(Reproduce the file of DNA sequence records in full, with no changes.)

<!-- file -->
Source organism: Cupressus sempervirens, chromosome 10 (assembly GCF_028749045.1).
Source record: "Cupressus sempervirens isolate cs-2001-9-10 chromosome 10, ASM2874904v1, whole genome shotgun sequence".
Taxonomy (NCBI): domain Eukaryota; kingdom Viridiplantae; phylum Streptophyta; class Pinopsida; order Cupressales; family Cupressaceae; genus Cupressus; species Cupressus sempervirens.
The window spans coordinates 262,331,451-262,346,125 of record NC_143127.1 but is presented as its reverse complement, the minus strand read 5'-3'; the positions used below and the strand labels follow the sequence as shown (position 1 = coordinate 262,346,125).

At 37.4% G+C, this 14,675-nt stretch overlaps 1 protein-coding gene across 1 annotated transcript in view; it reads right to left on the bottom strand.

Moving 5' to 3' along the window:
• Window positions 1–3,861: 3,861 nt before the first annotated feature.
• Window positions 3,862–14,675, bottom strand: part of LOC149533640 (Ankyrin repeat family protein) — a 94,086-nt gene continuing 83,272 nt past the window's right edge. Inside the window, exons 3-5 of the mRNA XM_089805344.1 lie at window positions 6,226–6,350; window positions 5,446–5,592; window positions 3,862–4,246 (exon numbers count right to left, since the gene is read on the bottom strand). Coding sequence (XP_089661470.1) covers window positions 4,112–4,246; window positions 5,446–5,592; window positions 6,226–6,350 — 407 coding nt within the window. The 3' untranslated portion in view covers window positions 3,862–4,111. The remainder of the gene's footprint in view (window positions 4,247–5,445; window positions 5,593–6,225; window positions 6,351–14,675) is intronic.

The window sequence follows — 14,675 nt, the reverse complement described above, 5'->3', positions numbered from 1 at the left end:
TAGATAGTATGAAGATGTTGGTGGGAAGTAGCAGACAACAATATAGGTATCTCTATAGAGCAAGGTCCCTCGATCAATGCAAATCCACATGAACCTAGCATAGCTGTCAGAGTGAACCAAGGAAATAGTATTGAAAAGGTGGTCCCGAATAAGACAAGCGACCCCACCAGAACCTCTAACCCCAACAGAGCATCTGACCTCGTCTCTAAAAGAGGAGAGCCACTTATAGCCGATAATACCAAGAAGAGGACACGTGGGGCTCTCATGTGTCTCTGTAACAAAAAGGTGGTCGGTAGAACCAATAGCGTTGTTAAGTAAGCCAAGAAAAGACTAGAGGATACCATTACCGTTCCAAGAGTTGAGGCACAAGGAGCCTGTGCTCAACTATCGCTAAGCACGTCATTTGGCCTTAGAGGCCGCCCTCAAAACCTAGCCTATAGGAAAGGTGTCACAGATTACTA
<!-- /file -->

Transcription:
Source organism: Cupressus sempervirens, chromosome 10 (assembly GCF_028749045.1).
Source record: "Cupressus sempervirens isolate cs-2001-9-10 chromosome 10, ASM2874904v1, whole genome shotgun sequence".
Taxonomy (NCBI): domain Eukaryota; kingdom Viridiplantae; phylum Streptophyta; class Pinopsida; order Cupressales; family Cupressaceae; genus Cupressus; species Cupressus sempervirens.
The window spans coordinates 262,331,451-262,346,125 of record NC_143127.1 but is presented as its reverse complement, the minus strand read 5'-3'; the positions used below and the strand labels follow the sequence as shown (position 1 = coordinate 262,346,125).

At 37.4% G+C, this 14,675-nt stretch overlaps 1 protein-coding gene across 1 annotated transcript in view; it reads right to left on the bottom strand.

Moving 5' to 3' along the window:
• Window positions 1–3,861: 3,861 nt before the first annotated feature.
• Window positions 3,862–14,675, bottom strand: part of LOC149533640 (Ankyrin repeat family protein) — a 94,086-nt gene continuing 83,272 nt past the window's right edge. Inside the window, exons 3-5 of the mRNA XM_089805344.1 lie at window positions 6,226–6,350; window positions 5,446–5,592; window positions 3,862–4,246 (exon numbers count right to left, since the gene is read on the bottom strand). Coding sequence (XP_089661470.1) covers window positions 4,112–4,246; window positions 5,446–5,592; window positions 6,226–6,350 — 407 coding nt within the window. The 3' untranslated portion in view covers window positions 3,862–4,111. The remainder of the gene's footprint in view (window positions 4,247–5,445; window positions 5,593–6,225; window positions 6,351–14,675) is intronic.

The window sequence follows — 14,675 nt, the reverse complement described above, 5'->3', positions numbered from 1 at the left end:
TAGATAGTATGAAGATGTTGGTGGGAAGTAGCAGACAACAATATAGGTATCTCTATAGAGCAAGGTCCCTCGATCAATGCAAATCCACATGAACCTAGCATAGCTGTCAGAGTGAACCAAGGAAATAGTATTGAAAAGGTGGTCCCGAATAAGACAAGCGACCCCACCAGAACCTCTAACCCCAACAGAGCATCTGACCTCGTCTCTAAAAGAGGAGAGCCACTTATAGCCGATAATACCAAGAAGAGGACACGTGGGGCTCTCATGTGTCTCTGTAACAAAAAGGTGGTCGGTAGAACCAATAGCGTTGTTAAGTAAGCCAAGAAAAGACTAGAGGATACCATTACCGTTCCAAGAGTTGAGGCACAAGGAGCCTGTGCTCAACTATCGCTAAGCACGTCATTTGGCCTTAGAGGCCGCCCTCAAAACCTAGCCTATAGGAAAGGTGTCACAGATTACTA